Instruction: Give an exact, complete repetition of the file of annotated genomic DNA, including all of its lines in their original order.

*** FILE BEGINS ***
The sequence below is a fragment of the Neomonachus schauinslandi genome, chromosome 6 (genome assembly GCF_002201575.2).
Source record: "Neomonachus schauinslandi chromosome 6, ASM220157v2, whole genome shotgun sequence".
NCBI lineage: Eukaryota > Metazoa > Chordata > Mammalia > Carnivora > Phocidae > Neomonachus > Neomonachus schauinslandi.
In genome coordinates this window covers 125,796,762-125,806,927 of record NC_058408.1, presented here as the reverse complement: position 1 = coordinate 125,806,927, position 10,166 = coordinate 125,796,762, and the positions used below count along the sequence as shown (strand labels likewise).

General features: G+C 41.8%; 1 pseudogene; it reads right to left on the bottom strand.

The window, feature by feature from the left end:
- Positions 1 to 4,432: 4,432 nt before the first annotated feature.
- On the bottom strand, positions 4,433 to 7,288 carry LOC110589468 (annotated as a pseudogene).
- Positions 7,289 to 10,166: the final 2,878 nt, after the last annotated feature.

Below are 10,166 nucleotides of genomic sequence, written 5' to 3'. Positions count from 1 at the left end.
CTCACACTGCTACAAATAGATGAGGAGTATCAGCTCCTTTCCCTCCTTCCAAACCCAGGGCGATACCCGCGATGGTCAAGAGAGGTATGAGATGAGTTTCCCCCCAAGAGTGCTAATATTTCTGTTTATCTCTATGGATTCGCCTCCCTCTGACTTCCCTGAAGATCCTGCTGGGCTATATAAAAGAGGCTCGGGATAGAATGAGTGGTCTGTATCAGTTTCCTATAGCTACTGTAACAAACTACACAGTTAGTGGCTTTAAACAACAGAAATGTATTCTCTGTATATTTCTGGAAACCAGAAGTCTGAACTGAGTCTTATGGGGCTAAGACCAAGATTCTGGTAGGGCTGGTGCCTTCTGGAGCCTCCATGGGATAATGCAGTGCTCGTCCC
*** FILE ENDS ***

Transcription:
The sequence below is a fragment of the Neomonachus schauinslandi genome, chromosome 6 (genome assembly GCF_002201575.2).
Source record: "Neomonachus schauinslandi chromosome 6, ASM220157v2, whole genome shotgun sequence".
NCBI lineage: Eukaryota > Metazoa > Chordata > Mammalia > Carnivora > Phocidae > Neomonachus > Neomonachus schauinslandi.
In genome coordinates this window covers 125,796,762-125,806,927 of record NC_058408.1, presented here as the reverse complement: position 1 = coordinate 125,806,927, position 10,166 = coordinate 125,796,762, and the positions used below count along the sequence as shown (strand labels likewise).

General features: G+C 41.8%; 1 pseudogene; it reads right to left on the bottom strand.

The window, feature by feature from the left end:
- Positions 1 to 4,432: 4,432 nt before the first annotated feature.
- On the bottom strand, positions 4,433 to 7,288 carry LOC110589468 (annotated as a pseudogene).
- Positions 7,289 to 10,166: the final 2,878 nt, after the last annotated feature.

Below are 10,166 nucleotides of genomic sequence, written 5' to 3'. Positions count from 1 at the left end.
CTCACACTGCTACAAATAGATGAGGAGTATCAGCTCCTTTCCCTCCTTCCAAACCCAGGGCGATACCCGCGATGGTCAAGAGAGGTATGAGATGAGTTTCCCCCCAAGAGTGCTAATATTTCTGTTTATCTCTATGGATTCGCCTCCCTCTGACTTCCCTGAAGATCCTGCTGGGCTATATAAAAGAGGCTCGGGATAGAATGAGTGGTCTGTATCAGTTTCCTATAGCTACTGTAACAAACTACACAGTTAGTGGCTTTAAACAACAGAAATGTATTCTCTGTATATTTCTGGAAACCAGAAGTCTGAACTGAGTCTTATGGGGCTAAGACCAAGATTCTGGTAGGGCTGGTGCCTTCTGGAGCCTCCATGGGATAATGCAGTGCTCGTCCC